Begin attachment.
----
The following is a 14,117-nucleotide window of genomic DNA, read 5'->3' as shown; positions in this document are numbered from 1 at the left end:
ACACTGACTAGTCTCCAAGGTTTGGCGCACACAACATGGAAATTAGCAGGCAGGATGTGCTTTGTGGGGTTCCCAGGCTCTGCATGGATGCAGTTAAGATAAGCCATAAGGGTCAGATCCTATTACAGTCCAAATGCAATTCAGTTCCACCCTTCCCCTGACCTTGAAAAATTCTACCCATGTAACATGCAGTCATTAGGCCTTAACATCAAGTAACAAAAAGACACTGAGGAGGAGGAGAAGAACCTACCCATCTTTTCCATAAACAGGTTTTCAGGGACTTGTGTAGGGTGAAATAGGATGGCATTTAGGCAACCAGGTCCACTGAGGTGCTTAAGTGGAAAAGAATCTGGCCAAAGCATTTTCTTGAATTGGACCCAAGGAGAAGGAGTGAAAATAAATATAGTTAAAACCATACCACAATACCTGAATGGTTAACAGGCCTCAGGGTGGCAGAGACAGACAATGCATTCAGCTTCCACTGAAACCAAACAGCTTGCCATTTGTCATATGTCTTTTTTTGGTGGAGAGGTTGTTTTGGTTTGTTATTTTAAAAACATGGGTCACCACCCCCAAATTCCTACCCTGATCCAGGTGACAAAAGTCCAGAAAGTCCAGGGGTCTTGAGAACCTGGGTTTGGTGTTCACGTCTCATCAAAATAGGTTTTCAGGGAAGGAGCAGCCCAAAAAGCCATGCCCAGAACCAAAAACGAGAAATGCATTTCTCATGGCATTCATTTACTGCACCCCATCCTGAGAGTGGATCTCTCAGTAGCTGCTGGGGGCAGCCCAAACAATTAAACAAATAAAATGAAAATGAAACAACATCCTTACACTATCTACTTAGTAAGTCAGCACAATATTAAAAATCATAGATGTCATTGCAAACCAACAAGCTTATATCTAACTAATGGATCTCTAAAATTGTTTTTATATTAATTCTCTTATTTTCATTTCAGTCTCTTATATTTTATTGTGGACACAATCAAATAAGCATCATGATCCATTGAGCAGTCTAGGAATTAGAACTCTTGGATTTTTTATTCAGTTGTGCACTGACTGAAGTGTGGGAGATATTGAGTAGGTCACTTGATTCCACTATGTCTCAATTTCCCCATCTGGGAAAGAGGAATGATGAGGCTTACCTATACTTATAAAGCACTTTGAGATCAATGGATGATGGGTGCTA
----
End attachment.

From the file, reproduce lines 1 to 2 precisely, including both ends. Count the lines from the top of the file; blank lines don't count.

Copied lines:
The following is a 14,117-nucleotide window of genomic DNA, read 5'->3' as shown; positions in this document are numbered from 1 at the left end:
ACACTGACTAGTCTCCAAGGTTTGGCGCACACAACATGGAAATTAGCAGGCAGGATGTGCTTTGTGGGGTTCCCAGGCTCTGCATGGATGCAGTTAAGATAAGCCATAAGGGTCAGATCCTATTACAGTCCAAATGCAATTCAGTTCCACCCTTCCCCTGACCTTGAAAAATTCTACCCATGTAACATGCAGTCATTAGGCCTTAACATCAAGTAACAAAAAGACACTGAGGAGGAGGAGAAGAACCTACCCATCTTTTCCATAAACAGGTTTTCAGGGACTTGTGTAGGGTGAAATAGGATGGCATTTAGGCAACCAGGTCCACTGAGGTGCTTAAGTGGAAAAGAATCTGGCCAAAGCATTTTCTTGAATTGGACCCAAGGAGAAGGAGTGAAAATAAATATAGTTAAAACCATACCACAATACCTGAATGGTTAACAGGCCTCAGGGTGGCAGAGACAGACAATGCATTCAGCTTCCACTGAAACCAAACAGCTTGCCATTTGTCATATGTCTTTTTTTGGTGGAGAGGTTGTTTTGGTTTGTTATTTTAAAAACATGGGTCACCACCCCCAAATTCCTACCCTGATCCAGGTGACAAAAGTCCAGAAAGTCCAGGGGTCTTGAGAACCTGGGTTTGGTGTTCACGTCTCATCAAAATAGGTTTTCAGGGAAGGAGCAGCCCAAAAAGCCATGCCCAGAACCAAAAACGAGAAATGCATTTCTCATGGCATTCATTTACTGCACCCCATCCTGAGAGTGGATCTCTCAGTAGCTGCTGGGGGCAGCCCAAACAATTAAACAAATAAAATGAAAATGAAACAACATCCTTACACTATCTACTTAGTAAGTCAGCACAATATTAAAAATCATAGATGTCATTGCAAACCAACAAGCTTATATCTAACTAATGGATCTCTAAAATTGTTTTTATATTAATTCTCTTATTTTCATTTCAGTCTCTTATATTTTATTGTGGACACAATCAAATAAGCATCATGATCCATTGAGCAGTCTAGGAATTAGAACTCTTGGATTTTTTATTCAGTTGTGCACTGACTGAAGTGTGGGAGATATTGAGTAGGTCACTTGATTCCACTATGTCTCAATTTCCCCATCTGGGAAAGAGGAATGATGAGGCTTACCTATACTTATAAAGCACTTTGAGATCAATGGATGATGGGTGCTA